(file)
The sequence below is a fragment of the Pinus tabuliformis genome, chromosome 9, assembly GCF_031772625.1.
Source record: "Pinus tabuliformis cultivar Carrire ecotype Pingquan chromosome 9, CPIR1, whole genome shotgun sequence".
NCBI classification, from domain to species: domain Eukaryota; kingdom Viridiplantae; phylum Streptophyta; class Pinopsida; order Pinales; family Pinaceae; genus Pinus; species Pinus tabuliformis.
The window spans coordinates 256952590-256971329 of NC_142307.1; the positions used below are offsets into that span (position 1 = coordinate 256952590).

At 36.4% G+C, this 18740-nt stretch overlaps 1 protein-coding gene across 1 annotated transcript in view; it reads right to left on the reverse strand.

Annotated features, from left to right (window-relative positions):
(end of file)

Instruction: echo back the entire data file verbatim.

The sequence below is a fragment of the Pinus tabuliformis genome, chromosome 9, assembly GCF_031772625.1.
Source record: "Pinus tabuliformis cultivar Carrire ecotype Pingquan chromosome 9, CPIR1, whole genome shotgun sequence".
NCBI classification, from domain to species: domain Eukaryota; kingdom Viridiplantae; phylum Streptophyta; class Pinopsida; order Pinales; family Pinaceae; genus Pinus; species Pinus tabuliformis.
The window spans coordinates 256952590-256971329 of NC_142307.1; the positions used below are offsets into that span (position 1 = coordinate 256952590).

At 36.4% G+C, this 18740-nt stretch overlaps 1 protein-coding gene across 1 annotated transcript in view; it reads right to left on the reverse strand.

Annotated features, from left to right (window-relative positions):